Walmart spokesman Charles Crowson said the company is reviewing the new ammunition laws and has not yet decided how it will respond.

In far-flung small towns, it’s not uncommon for hardware stores and small sporting-goods stores that don’t sell guns to sell ammunition. The worry is that some of those stores will decide they can’t afford to do that anymore. That could cause problems for rural hunters and gun owners, who would find themselves having to drive long distances to find a licensed vendor, said Bess, the game warden chief.

“It definitely makes it difficult for a guy or gal up, say, in the Susanville area, or Alturas, or someplace remote like that to get to a big-box store, and then especially if your big-box store is in Reno and you’ve got to cross the state line,” he said.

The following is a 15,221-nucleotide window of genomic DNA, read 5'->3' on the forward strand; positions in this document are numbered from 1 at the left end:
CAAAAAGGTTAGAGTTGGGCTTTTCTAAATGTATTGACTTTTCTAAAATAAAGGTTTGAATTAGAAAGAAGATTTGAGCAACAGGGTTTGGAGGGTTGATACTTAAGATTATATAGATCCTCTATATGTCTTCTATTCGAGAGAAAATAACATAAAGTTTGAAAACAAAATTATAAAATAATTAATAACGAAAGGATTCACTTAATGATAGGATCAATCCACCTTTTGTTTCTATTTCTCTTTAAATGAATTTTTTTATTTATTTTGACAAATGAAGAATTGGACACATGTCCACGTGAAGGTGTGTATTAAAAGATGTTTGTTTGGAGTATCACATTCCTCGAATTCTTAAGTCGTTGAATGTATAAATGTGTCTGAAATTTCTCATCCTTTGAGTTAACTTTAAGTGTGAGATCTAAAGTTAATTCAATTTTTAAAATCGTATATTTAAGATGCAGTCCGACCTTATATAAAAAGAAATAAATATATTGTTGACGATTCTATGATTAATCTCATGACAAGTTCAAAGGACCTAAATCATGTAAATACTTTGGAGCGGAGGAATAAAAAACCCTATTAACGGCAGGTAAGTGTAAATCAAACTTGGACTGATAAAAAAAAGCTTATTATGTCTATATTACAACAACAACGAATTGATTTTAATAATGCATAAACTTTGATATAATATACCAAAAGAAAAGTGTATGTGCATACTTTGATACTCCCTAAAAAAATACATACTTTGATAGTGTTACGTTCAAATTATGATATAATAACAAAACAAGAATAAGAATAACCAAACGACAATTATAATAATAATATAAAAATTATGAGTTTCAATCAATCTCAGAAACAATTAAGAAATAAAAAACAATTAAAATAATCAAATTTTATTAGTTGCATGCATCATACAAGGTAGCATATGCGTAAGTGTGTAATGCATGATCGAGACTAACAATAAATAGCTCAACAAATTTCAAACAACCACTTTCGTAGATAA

Under the new laws, buying ammo at a Reno big-box store also becomes more complicated. As of 2018, out-of-state ammunition purchases have to be shipped to an in-state vendor — meaning gun owners can’t just load up their pickup or ship a box directly to their home.

So will law enforcement officers be conducting border checks to catch out-of-state ammunition buyers? So far, no state agency has announced plans to start screening people at border checkpoints. Brenda Gonzalez, a spokeswoman for the state Department of Justice, declined to comment for this story.

More broadly, Bess said it’s also going to be difficult for his wardens to enforce in-state ammo purchase requirements in the field. The reason? There’s no easy way to track ammunition after it’s been purchased. Unlike a gun, which has a serial number, ammunition is almost untraceable.

Amid all the uncertainty, Bess said he understands why Californian gun owners are stocking up. He’s been doing it, too.

“I was just over at a place the other day, and I was in there with my boys,” he said. “I saw some (ammunition I needed), and I said, ‘Hey, grab as much of that stuff as they’ll allow us to buy.’ ”

The Bee’s Phillip Reese contributed to this report.